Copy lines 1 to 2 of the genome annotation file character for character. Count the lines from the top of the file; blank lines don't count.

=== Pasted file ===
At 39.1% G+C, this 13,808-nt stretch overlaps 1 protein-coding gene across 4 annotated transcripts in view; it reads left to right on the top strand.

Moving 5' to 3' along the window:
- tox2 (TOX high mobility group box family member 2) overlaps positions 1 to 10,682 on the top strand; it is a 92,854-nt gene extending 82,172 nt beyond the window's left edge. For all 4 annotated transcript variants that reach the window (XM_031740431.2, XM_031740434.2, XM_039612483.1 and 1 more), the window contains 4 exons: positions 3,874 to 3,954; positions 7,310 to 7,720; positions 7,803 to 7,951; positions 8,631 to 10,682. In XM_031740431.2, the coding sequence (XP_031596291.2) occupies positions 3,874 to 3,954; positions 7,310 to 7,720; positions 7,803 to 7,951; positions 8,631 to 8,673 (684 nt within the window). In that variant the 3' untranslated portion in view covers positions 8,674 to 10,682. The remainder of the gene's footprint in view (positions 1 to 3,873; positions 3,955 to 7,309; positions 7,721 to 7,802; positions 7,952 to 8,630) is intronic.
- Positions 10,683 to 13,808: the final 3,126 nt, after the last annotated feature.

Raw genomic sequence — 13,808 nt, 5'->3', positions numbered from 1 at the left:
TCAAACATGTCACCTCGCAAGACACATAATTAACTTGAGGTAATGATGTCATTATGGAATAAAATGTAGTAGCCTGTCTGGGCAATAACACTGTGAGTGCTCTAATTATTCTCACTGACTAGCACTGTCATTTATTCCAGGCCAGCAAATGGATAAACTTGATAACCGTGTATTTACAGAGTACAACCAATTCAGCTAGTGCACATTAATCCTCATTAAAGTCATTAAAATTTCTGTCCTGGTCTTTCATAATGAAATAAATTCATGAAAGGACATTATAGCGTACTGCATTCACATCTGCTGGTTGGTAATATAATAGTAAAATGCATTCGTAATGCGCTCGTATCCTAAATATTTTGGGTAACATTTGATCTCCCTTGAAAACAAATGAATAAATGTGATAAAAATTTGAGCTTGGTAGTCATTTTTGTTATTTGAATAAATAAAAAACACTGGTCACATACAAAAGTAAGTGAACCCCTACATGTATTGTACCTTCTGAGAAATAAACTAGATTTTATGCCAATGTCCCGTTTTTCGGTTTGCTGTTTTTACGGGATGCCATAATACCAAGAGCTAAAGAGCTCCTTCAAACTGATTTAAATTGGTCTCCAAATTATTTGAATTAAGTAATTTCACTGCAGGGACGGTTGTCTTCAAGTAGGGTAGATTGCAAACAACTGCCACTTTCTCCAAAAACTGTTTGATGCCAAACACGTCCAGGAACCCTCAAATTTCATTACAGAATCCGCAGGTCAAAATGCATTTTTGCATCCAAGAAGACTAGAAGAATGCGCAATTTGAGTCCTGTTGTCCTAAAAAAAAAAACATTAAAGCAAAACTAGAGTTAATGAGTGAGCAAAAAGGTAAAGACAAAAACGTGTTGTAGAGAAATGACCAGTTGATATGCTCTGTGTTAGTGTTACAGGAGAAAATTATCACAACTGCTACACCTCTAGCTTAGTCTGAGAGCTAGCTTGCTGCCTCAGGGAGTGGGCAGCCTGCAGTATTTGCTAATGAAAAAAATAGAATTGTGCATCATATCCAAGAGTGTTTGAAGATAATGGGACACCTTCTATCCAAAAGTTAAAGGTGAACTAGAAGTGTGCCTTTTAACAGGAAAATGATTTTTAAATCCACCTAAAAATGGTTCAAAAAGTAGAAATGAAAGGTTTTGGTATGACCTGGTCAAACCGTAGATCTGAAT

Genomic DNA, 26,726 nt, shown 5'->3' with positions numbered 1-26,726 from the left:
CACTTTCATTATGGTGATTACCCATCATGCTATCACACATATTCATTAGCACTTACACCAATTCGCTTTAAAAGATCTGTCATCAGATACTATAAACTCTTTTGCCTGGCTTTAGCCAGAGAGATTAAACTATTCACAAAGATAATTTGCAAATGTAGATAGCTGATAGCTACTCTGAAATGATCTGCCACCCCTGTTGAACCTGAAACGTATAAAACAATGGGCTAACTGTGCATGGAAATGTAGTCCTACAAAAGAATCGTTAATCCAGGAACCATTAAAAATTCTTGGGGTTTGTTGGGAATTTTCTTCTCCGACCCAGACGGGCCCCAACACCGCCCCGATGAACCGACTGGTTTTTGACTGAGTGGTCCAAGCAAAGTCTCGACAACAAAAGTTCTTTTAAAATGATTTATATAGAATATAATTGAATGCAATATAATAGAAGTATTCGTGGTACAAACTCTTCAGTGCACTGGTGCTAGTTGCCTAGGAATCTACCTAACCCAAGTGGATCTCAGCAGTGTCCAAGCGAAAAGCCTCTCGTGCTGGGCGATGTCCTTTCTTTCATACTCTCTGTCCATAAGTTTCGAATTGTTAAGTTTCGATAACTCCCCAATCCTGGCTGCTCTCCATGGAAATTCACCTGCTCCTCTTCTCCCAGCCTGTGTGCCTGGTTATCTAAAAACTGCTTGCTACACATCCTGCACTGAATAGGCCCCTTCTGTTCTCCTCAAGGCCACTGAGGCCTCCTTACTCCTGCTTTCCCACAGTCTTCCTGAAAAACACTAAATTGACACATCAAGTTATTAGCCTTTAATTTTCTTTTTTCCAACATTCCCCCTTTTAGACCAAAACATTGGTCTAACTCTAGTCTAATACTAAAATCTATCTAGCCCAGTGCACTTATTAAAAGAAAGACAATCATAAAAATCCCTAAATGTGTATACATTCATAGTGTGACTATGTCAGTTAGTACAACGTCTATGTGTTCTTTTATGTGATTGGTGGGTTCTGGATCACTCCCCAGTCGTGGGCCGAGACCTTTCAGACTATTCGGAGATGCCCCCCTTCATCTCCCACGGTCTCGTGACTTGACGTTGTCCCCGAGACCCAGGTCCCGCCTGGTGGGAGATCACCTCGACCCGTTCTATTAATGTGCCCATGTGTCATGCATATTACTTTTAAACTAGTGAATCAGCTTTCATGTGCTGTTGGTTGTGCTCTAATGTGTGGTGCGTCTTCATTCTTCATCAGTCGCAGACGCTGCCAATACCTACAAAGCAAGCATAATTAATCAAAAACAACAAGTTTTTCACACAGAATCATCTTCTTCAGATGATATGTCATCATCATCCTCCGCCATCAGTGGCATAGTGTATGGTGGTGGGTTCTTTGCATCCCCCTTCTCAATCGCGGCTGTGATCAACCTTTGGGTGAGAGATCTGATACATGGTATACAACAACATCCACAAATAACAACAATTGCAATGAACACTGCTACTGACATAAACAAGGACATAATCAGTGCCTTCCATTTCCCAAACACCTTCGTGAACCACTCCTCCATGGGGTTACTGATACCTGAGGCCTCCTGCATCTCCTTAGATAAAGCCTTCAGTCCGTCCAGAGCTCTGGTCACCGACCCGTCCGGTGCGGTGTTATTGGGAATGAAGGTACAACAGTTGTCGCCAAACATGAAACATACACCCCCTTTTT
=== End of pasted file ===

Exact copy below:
At 39.1% G+C, this 13,808-nt stretch overlaps 1 protein-coding gene across 4 annotated transcripts in view; it reads left to right on the top strand.

Moving 5' to 3' along the window: